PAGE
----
The program allowed the teachers a chance to “train like astronauts do” for 45 hours. But it also helped them see things from a different perspective, she said.

For example, the teachers had to do both a zipline and a helo dunker activity, in which teams are strapped into the body of a helicopter and plunged into a pool. Neither was a comfortable experience, Desmond said.

“It put us in the kids’ shoes by asking us to do something we weren’t comfortable with,” she said, so they gained insight into how students may feel when they’re asked to do difficult and unfamiliar things. “It was overcoming more mental blocks.”

Now, Desmond plans to incorporate some of the videos, slide-show presentations and articles she was given into her classroom, as well as some of the projects she took part in.

She’s started re-creating some of the materials they used for team building and communication activities as well, like a memory game made from a large tarp and duct tape. She hopes to break down the barrier that students often put up for STEM (science, technology, engineering and math) subjects before they even try them.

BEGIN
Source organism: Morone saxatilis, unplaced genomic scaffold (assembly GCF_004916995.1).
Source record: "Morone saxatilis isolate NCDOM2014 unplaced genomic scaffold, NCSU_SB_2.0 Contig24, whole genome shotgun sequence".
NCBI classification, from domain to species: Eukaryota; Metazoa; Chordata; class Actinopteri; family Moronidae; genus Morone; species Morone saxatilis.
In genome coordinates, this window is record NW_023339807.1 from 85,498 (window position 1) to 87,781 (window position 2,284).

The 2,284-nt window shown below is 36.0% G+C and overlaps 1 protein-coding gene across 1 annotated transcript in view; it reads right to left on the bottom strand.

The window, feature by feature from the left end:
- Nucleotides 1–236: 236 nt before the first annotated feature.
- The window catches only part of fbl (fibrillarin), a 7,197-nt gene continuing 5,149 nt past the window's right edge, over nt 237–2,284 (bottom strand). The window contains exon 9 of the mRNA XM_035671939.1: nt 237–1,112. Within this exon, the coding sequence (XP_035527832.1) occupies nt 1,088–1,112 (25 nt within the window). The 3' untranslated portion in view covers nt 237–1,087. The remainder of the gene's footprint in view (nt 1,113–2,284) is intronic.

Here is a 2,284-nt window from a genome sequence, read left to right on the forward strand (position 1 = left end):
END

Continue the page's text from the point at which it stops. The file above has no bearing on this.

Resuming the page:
Desmond often hears students say they “hate” science or they’re not good at math, but she hopes to reach them before they get to that mindset with fun projects, like Sphero – a coding game Desmond played while in Alabama. The participants had to use code and a smartphone to control a robot and navigate it around the face of Mars, she said.

But bringing opportunities like that into the classroom will take money. She plans on applying for grants and looking for free activities that could spark her students’ interests in science, like Orion’s Quest missions, which let students take part in space-based research.

Opening up access to these experiences is something Desmond is now passionate about. Growing up in Vassalboro, she said she “never would’ve thought of these careers” in science.

She also plans to continue the October trips to Bangor for sixth-graders to visit the Challenger Learning Center.

Honeywell, in partnership with the U.S. Space and Rocket Center, created the scholarship program in 2004 to help educate the next generation of workers.

Since then, the academy has graduated 2,776 educators from 62 countries and all 50 U.S. states, reaching a total of 3 million children.

“Technology is changing exponentially. Things we once held as impossibilities are reality – we are on our journey to Mars,” said Deborah Barnhart, CEO and executive director of the U.S. Space and Rocket Center. “Educating the next generation of leaders and learners is key to global success.”